Should you do more acting training?
Many actors swear by short courses, weekly classes or even training that lasts several years, while some seem to skip the sessions all together and still bag work – the question is: do you need it?
The short answer is, you are the only person who will ever know. But let's get stuck into this.
First, let's get one thing very clear. You definitely don’t need to train to do the job. When you walk into a casting the decision maker's main question is typically not ‘where did you study?’ It's ‘can you do the job?’ and possibly also ‘are you going to be difficult to work with?’ All the training in the world – or lack thereof – won't save you from lateness, fluffed lines or a bad attitude.
So excellence on the day is far more treasured, whether that comes from a recent spate of intensive workshops, practice in your bedroom or a natural – and enviable – ability to tap into your talent whenever you see fit.
However, the majority of successful actors have trained in some shape or form and while training is no guarantee of success (there are a lot of classically trained waiters around too!) the benefits are numerous.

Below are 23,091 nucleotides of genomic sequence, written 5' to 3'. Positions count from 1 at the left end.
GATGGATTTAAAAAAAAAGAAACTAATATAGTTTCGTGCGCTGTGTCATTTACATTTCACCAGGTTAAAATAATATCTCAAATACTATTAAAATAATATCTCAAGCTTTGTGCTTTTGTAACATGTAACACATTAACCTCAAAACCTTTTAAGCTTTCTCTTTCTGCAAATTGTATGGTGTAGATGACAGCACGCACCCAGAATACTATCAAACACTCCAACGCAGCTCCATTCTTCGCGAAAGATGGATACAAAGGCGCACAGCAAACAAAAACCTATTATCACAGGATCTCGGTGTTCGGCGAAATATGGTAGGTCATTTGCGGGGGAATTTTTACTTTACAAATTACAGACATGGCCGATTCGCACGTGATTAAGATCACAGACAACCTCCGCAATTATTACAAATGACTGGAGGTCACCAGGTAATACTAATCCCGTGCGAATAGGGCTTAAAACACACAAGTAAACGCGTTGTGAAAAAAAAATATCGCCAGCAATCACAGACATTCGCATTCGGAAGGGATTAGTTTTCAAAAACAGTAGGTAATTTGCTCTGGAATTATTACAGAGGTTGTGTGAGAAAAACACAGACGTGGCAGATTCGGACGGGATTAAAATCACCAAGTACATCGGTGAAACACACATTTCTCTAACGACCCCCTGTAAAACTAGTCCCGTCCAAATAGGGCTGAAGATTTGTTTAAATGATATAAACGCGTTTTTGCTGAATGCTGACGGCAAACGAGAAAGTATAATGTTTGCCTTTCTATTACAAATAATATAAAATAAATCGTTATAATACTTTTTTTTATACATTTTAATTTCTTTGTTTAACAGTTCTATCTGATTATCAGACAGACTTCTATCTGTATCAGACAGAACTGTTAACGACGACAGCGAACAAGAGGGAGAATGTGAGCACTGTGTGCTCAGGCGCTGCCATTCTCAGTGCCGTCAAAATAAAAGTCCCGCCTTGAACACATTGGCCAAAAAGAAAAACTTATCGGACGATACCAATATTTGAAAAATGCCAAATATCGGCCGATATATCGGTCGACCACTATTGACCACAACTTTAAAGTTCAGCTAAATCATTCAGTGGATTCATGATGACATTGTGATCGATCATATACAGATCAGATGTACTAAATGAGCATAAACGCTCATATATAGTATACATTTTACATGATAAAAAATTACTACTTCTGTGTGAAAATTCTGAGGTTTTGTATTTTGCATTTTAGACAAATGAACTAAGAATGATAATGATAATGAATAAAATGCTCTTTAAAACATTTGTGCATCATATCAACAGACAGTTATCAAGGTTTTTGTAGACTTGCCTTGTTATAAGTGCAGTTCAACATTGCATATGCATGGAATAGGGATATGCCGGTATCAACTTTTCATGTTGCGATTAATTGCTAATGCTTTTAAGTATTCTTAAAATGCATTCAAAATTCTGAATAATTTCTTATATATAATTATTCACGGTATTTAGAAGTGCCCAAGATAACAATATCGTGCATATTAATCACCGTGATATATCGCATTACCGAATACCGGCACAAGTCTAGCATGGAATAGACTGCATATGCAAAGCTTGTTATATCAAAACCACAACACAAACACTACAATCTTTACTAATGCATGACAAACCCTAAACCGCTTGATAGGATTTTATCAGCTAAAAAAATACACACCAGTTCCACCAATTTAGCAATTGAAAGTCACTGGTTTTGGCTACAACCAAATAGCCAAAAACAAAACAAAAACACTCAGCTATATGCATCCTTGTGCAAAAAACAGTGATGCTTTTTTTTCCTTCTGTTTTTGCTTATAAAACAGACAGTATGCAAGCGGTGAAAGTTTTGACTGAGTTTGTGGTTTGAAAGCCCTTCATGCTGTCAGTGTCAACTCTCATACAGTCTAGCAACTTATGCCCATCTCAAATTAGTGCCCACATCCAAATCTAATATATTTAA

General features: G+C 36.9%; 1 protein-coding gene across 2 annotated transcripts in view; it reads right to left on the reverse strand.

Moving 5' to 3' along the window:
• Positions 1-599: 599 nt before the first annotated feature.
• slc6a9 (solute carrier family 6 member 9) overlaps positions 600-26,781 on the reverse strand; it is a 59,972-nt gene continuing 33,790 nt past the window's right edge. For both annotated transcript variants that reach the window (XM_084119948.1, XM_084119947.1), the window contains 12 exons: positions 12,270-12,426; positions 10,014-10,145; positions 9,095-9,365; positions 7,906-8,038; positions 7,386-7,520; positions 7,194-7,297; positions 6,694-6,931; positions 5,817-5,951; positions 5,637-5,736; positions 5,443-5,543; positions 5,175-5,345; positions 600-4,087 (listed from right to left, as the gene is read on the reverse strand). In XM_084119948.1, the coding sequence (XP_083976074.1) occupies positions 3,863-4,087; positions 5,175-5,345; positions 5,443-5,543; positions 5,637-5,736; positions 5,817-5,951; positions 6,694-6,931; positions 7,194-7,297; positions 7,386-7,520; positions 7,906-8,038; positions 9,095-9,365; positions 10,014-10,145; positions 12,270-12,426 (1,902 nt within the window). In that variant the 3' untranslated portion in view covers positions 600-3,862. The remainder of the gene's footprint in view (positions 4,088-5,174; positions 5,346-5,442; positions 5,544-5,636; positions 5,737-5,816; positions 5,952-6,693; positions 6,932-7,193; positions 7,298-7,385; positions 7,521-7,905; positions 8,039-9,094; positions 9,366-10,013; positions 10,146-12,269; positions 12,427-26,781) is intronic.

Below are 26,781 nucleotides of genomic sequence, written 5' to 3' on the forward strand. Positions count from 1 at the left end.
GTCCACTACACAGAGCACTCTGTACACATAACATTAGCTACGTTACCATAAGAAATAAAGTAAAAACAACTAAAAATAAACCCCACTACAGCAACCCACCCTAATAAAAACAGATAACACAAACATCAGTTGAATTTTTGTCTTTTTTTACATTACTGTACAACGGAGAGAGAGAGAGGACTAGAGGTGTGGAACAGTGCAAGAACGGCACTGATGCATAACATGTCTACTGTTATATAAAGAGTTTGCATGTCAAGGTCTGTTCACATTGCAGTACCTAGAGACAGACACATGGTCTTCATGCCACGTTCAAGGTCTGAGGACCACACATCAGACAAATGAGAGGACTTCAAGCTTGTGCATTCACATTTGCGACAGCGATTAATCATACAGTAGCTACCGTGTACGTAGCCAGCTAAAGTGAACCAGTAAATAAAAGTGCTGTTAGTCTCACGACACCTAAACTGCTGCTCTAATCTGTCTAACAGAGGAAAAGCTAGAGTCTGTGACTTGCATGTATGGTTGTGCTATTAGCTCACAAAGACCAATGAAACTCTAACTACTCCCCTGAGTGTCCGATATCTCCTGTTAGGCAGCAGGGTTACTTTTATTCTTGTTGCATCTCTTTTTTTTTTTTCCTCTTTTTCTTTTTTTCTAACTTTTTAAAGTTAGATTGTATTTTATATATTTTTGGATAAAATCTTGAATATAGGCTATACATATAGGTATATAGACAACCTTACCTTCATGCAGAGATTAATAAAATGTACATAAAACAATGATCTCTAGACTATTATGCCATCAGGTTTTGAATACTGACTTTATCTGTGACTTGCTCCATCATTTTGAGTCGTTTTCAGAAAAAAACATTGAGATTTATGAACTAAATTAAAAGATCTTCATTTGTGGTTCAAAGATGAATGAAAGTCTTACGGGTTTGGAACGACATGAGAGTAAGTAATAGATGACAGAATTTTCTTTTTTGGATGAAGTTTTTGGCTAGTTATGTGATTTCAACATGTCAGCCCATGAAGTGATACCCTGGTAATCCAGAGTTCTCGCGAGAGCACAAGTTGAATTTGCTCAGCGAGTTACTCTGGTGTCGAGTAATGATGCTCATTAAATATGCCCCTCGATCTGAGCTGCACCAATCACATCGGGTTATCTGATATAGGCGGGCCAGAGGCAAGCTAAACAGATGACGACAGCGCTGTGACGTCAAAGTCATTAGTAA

Firstly, in the case of the more prestigious drama schools, training may open doors to opportunities through the institution's connections. Something wildly helpful, especially if you’re just starting out. The main benefit of training, though, is not the reflected glory of the school you attend. The truth is, acting is an extremely demanding profession and classes can be an excellent way to hone your skills in a safe environment so that, when you get your next audition, you walk in confidently rather than catatonically nervous because it’s the first acting you’ve done in months.
There is a very convincing argument that talent is not innate but is something we acquire with practice. According to a growing body of evidence – written about by Outliers author Malcom Gladwell – it takes approximately 10,000 hours to become an expert at anything. This applies to chess, golf and violin, so why not acting as well?
If this is true, then class can be a great way of working towards that goal. Even if you have done a degree or full time training you may still find that going to class keeps you motivated and focused.
There is no definitive path. Some actors are comfortable practicing characters in social situations or feel they learn enough by simply studying the characters in their own lives. Other actors might feel more comfortable with the formal environment of a class.
Ultimately, only you know what you need and what will work for you. If you do feel that there is something you want to improve on, practice or even just do because you enjoy it then there is almost certainly a class for that out there.